As we talked in the last blog, part 6 - instant IO, that Apache Beam prepares many IO packages out-of-the-box for us to freely connect to our datasources.

But in real world, there would be some cases we need to connect to some sources that Apache Beam doesn't have the IO packages for.

This blog is for that. Let's see how can we implement IO package in our own styles.

Before go next

This blog is about writing a custom IO package. And this is connecting Google Firestore as a source.

Google Firestore is a NoSQL database from Google Cloud Platform. Strong at real-time sync and seamlessly integrate with other Google Cloud Services. It is popular in several enterprises e.g. online gaming business and mobile app development.

Firestore | Firebase
Use our flexible, scalable NoSQL cloud database, built on Google Cloud infrastructure, to store and sync data for client- and server-side development.

Read from Google Firestore

code snippet

Starts from reading all documents within a specific collection.

  • line 8: connect to the default database with default credentials.
  • line 11: stream() all documents from the specific collection.
  • line 13: print id and contents of each document with to_dict().

implement in Beam

When it comes to Beam, we can write a class to read from Firestore by inherit Refers to this doc.

Apache Beam: Developing I/O connectors for Python
Apache Beam is an open source, unified model and set of language-specific SDKs for defining and executing data processing workflows, and also data ingestion and integration flows, supporting Enterprise Integration Patterns (EIPs) and Domain Specific Languages (DSLs). Dataflow pipelines simplify the…
  • line 22: init() the class and receive a target collection to read, a reading limit, and database name.
  • line 33: estimate_size() to estimate the total size of data in bytes before performing decompression or other processing.
  • line 36: get_range_tracker() to report progress and perform dynamic splitting of sources.
  • line 44: read() to read data, applied from the code snippet above.
  • line 61: split() to split your finite data into bundles of a given size.

In order to call this class, just write"collection_name")).

Write to Google Firestore

code snippet

We are making a batch write to Firestore.

  • line 8: connect to the default database with default credentials.
  • line 11: define maximum number of element for a batch.
  • line 12: prepare a batch of data as an array.
  • line 14: internal method to commit a batch of data to Firestore
  • line 16: iterate data in batch to prepare to write using batch.set().
  • line 21: commit all writes in the batch.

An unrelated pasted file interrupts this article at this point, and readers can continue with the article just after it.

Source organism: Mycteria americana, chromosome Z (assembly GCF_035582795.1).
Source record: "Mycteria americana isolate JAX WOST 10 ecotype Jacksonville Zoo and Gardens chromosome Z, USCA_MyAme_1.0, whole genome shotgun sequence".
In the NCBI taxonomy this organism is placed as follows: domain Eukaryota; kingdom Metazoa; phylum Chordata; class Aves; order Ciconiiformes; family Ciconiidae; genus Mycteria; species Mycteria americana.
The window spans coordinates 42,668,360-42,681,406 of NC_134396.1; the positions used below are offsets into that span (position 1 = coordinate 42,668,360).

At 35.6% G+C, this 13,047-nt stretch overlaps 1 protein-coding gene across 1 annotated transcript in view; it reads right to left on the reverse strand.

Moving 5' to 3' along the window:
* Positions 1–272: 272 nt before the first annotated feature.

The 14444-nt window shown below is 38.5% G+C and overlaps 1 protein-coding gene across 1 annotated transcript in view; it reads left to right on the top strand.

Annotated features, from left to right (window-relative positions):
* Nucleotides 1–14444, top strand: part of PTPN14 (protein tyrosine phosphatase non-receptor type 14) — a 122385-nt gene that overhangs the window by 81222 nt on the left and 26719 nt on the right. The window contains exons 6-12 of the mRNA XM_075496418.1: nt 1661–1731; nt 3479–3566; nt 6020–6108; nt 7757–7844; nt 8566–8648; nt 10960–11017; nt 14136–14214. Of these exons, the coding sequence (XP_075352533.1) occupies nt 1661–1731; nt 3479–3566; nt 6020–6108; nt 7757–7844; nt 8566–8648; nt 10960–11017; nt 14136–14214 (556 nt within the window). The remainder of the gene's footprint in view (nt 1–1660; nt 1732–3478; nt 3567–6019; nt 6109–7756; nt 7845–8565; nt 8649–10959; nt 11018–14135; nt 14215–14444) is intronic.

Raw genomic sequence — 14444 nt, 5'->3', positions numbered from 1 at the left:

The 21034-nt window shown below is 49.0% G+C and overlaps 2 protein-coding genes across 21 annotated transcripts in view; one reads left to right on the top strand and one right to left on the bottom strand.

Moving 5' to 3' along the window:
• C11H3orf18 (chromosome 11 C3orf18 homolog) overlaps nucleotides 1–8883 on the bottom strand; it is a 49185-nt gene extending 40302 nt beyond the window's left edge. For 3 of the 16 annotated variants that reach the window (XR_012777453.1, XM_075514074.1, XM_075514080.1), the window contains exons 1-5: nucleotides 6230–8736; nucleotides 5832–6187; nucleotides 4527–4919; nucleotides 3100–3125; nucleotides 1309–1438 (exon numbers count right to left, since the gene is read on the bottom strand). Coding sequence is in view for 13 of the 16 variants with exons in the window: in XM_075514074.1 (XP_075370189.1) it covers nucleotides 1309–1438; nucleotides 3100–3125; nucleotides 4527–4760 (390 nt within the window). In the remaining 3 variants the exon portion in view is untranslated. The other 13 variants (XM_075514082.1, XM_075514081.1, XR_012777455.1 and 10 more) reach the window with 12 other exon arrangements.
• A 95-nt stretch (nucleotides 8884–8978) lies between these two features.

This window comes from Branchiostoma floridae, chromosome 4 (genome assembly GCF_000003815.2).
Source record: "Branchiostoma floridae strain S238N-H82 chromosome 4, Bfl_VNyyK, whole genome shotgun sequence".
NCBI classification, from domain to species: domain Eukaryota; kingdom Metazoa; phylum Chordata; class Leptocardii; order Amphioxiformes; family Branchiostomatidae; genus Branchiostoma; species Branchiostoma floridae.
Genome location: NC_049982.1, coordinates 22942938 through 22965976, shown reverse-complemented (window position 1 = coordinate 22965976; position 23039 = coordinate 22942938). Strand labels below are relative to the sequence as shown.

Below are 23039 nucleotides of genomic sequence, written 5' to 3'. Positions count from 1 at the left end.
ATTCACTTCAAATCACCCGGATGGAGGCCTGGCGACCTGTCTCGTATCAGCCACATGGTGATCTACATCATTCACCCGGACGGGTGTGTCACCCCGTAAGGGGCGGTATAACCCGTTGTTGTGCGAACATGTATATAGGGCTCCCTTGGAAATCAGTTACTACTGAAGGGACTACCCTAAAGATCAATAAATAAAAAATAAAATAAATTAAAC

• line 29: iterate each element in data and load into batch.
  • line 31: call internal method to commit the batch when number of element in the batch reaches maximum (define at line 11).
  • line 33: call internal method again if there are element leftover in the batch.

implement in Beam

In this case, we can use apache_beam.DoFn

  • line 21: init() the class and receive a target collection to write, database name, and maximum elements in a batch.
  • line 31: setup() will be called automatically by Beam when "the instance is deserialized" or say when the DoFn instance is ready after the worker is started up. Beam doc suggests to do setup connection with databases, networks, or other here.
  • line 40: start_bundle() will be called automatically by Beam each time an element bundle is going to be processed. Element bundles are PCollection divisions that automatically divided by the runner. We use this to declare and clear the current batch.
  • line 43: finish_bundle() will be called  automatically by Beam each time an element bundle is finishing the process. We use this to the commit the batch.
  • line 47: process() will be called automatically by Beam each time an element is going to be processed. This method is called after start_bundle() and before finish_bundle(). Here we add an element into the current batch.
  • line 52: commit_batch() to commit the current batch to write in Firestore. Clear the current batch after commit completed.
  • line 62: teardown() will be called automatically by Beam when "the instance is shutting down" or say when the DoFn is finished. Beam doc suggests to do close connection or else but we have to do nothing here so I leave it passed.

In order to call this DoFn, write beam.ParDo(FireStoreWriterToCollection("collection_name")).

Pipe them in Beam

We now can create a pipeline of both classes following this diagram.

Let's arrange the files like this:

And prepare to call the classes:

Before run, we have one collection, customers.

After run, we will see the second collection with same documents, new_customers.


sample-beam/07-custom-io at main · bluebirz/sample-beam
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